History of Sandoz Pharmaceuticals

Photo #1: 1955 Letter to Dr AM Hubbard from Sandoz Pharmaceuticals regarding the shipment of 43 boxes of LSD ampuls. Later the same year, Hubbard provided Aldous Huxley with his first dose of LSD.
Photo #2: Sandoz Microbiological laboratory, courtesy of Novartis Global.
Photo #3: First Sandoz factory plant around 1890, courtesy of Novartis Global.

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"Sandoz Ltd., founded in 1886, has its main office in Basle, the second largest city in Switzerland and the centre of the Swiss chemical industry. It is the second largest chemical undertaking in Switzerland. The share capital is 60 million Swiss francs and the insurance value of the buildings and installations amounts to 315 million Swiss francs. The factory sites in and around Basle cover an area of 600 acres (1,998,000 square metres; over 4,300 people are employed on research, manufacture and administration in 172 buildings.
Research and manufacture carried out by Sandoz Ltd. comprise: dyestuffs and chemicals for the textile, leather, rubber and plastic industries; pharmaceutical products and alkaloids; and chemicals for agriculture. There are therefore three divisions in the firm: dyestuff, pharmaceutical and chemical.
The goods manufactured are exported to all parts of the world; some are manufactured in the firm's factories abroad; sales organisations have been set up in almost every country. In the middle of 1959 there were 25 affiliated companies and 5 jointly owned factories abroad. The Sandoz undertakings abroad employ 5,200 so that the total number of employees in the world organisation amounts to about 9,500." (p. 9)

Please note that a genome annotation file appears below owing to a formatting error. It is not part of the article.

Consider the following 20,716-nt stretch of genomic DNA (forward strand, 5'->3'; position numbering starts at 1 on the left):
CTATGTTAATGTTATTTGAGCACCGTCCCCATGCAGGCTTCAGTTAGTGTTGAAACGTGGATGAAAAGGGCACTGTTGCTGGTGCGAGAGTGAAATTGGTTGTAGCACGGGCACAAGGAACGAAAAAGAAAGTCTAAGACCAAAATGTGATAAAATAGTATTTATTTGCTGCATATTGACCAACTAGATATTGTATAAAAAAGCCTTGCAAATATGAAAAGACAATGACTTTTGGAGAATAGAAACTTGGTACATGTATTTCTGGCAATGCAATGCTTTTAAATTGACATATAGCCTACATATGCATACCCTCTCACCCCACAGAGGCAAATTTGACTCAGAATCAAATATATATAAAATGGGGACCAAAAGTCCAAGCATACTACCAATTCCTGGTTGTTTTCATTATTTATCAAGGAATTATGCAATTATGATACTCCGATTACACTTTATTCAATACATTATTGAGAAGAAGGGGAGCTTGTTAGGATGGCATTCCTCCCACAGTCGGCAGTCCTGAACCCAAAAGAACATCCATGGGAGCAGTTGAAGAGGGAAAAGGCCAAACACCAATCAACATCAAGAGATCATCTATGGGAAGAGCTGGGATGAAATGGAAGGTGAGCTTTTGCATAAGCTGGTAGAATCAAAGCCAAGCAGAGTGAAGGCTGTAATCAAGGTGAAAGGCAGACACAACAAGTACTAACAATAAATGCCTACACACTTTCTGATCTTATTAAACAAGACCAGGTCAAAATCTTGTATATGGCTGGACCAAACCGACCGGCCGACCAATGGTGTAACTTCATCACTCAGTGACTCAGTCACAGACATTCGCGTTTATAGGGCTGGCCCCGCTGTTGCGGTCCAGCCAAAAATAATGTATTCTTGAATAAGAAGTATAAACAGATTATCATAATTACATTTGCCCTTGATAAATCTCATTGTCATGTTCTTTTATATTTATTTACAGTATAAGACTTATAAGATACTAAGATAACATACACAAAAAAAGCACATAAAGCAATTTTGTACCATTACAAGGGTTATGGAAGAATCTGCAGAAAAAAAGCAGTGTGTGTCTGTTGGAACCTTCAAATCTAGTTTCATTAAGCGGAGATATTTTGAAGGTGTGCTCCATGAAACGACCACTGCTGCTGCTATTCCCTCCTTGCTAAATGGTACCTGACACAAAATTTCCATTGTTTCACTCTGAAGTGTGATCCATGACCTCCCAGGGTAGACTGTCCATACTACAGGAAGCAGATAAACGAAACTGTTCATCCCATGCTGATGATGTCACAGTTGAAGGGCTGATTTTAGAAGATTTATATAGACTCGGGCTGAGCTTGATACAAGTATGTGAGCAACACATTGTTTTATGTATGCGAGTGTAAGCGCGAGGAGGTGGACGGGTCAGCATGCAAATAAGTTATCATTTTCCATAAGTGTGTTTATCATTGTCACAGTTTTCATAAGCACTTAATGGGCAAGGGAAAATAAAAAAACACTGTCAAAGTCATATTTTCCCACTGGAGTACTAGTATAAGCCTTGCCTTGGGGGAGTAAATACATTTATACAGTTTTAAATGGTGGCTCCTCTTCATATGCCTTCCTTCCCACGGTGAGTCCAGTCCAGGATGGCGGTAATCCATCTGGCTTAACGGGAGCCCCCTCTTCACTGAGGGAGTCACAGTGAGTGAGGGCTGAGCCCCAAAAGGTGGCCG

"It was Dr. Alfred Kern (1850- 1893), an enterprising chemist from B├╝lach in Canton Zurich, who initiated the founding of the undertaking which is world-renowned today as Sandoz Ltd. In his early years Kern had made a great name for himself in synthesizing new dyestuffs. He spend some years gaining practical experience in Switzerland and abroad and then decided to found his own chemical firm. His partner and active colleague was Mr. Edouard Sandoz (1853 - 1928), a widely-travelled business-man with considerable experience in the dyestuff trade. Edouard Sandoz, who came from Le Locle and grew up in Basle, was a charming and successful man of business and formed a fitting counterpart to the brilliant chemist and organizer, Dr. Kern.
On 1st July 1886 the new undertaking started up under the name "Kern & Sandoz" with 10 workmen and a 12-horse-power steam engine. The brilliant talents and the whole-hearted cooperation of the partners soon led them from success osuccess, but in 1893, Alfred Kern died of heart disease when he was just 43 years old. Edouard Sandoz carried on the business under the name "Sandoz & Co." until 1895 when poor health lead him to form a limited company ("Chemical Works formerly Sandoz"). The business and technical management was handed over to a baord of directors. Edouard Sandoz died in 1928 but the family continued to be represented on the board of directors by two of his sons Aurele and Edouard Marcel. The latter is still one of the directors." (p. 12)
"It was during the First World War on October 1st 1917, that Professor Arthur Stoll started his life-work with Sandoz. This was the building up of the pharmaceutical division. Professor Stoll, who comes from Schinznach in Canton Aargau, had already won a great reputation, as a close associate of the Nobel prizewinner Richard Willst├Ątter, for research on chlorophyll and enzymes. The experience he had gained in dealing with delicate natural substances was to be put to good use in the field of industrial pharmaceutical chemistry. Within a few months, in March 1918, he had isolated ergotamine which is still one of the leading Sandoz preparations. This discovery of ergotamine deserves further mention for it is a typical example of research in pharmaceutical chemical.